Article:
Responding to a question at the bank's annual meeting in Sydney, Commonwealth Bank chairman David Turner said it had written down its 2 per cent holding in the Hazelwood coal-fired power plant in the Latrobe Valley to just $1 million.
It is a fraction of what the bank paid for its stake in the plant – understood to be about $25 million – when the state government privatised the electricity industry in 1996.
The dramatic write-down comes as the Brumby government negotiates with the plant's majority owner, International Power, on a compensation package to close a quarter of its generation by 2014.
A Commonwealth Bank spokesman told The Age that it had written down its investment based on a recent assessment of its market value, as per accounting standard requirements. The value of coal-fired plants has been written down around the world as steps are taken to lower greenhouse gas emissions.
Environment groups said the shift would increase pressure on International Power to also write down its 92 per cent share in the plant. While it declines to comment publicly on the plant's value, the company is believed to put its book value at about $2 billion – or roughly $500 million for a quarter.
Greenpeace climate campaigner John Hepburn said the Commonwealth Bank valuation suggested it believed the whole plant could be worth as little as $50 million.
Environment Victoria campaigns director Mark Wakeham said the write-down paved the way for the state and federal governments to close the entire Hazelwood plant sooner than planned. "The Commonwealth Bank can see the writing on the wall – they are obviously expecting the power station to close soon and are not expecting much in the way of compensation,'' Mr Wakeham said.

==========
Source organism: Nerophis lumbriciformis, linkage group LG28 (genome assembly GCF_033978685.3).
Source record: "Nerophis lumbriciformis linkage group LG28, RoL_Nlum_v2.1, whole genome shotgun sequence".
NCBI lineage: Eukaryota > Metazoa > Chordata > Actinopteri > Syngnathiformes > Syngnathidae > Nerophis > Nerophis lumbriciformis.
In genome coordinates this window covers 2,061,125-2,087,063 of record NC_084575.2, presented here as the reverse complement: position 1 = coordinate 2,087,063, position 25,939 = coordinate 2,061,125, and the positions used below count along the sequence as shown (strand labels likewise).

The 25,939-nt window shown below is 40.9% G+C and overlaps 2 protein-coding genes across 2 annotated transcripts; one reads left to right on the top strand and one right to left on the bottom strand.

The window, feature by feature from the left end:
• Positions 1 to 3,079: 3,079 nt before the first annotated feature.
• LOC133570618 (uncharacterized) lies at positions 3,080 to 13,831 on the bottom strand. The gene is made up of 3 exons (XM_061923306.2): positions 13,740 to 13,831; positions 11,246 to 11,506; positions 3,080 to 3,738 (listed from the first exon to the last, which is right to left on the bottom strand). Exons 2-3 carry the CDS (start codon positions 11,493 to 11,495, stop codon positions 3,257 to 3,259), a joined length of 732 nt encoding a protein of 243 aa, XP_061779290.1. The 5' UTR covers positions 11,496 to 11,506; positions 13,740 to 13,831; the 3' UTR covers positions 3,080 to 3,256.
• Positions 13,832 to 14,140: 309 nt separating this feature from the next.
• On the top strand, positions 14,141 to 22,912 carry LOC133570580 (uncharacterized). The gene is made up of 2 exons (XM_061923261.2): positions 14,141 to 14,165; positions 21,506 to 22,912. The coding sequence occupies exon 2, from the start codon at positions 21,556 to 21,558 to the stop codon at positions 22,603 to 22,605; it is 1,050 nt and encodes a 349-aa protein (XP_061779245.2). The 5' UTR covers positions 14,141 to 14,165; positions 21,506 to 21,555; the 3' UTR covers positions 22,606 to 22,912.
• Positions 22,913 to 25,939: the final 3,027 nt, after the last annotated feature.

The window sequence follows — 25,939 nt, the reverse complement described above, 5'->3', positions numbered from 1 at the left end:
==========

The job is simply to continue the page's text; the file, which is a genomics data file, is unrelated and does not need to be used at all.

Investment managers warned against a simple extrapolation of Hazelwood's value based on the Commonwealth Bank write-down.
Colonial First State, which indirectly holds a roughly 6 per cent share of Hazelwood on behalf of a number of super funds, said there had been no change to the value of its holding in the plant.
Nathan Fabian, chief executive of the newly formed Investor Group on Climate Change, said that while the Commonwealth Bank statement would ''influence the optics and the politics'' of the Hazelwood compensation talks, it would not necessarily change the value of the plant to International Power.
Mr Turner said the Hazelwood holding had not been one of the group's ''best'' investments and was not part of its core stakes.
A state government spokeswoman said talks with International Power were under way, but would not comment on the plant's value.
''The Brumby Labor government is the only party committed to begin the phased closure of Hazelwood, and we'll do that by negotiating a fair price with International Power to ensure a smooth transition to replacement generation capacity,'' spokeswoman Fiona Macrae said.
International Power corporate affairs manager Jim Kouts said the Commonwealth Bank decision would have no effect on the overall value of Hazelwood.
"In effect, we're talking about an internal accounting treatment of the bank's investment and in our view there is currently no trigger for this impairment," he said.
He said the company bought Hazelwood for $2.35 billion and, with state and federal blessing, has invested significantly more to improve its efficiency.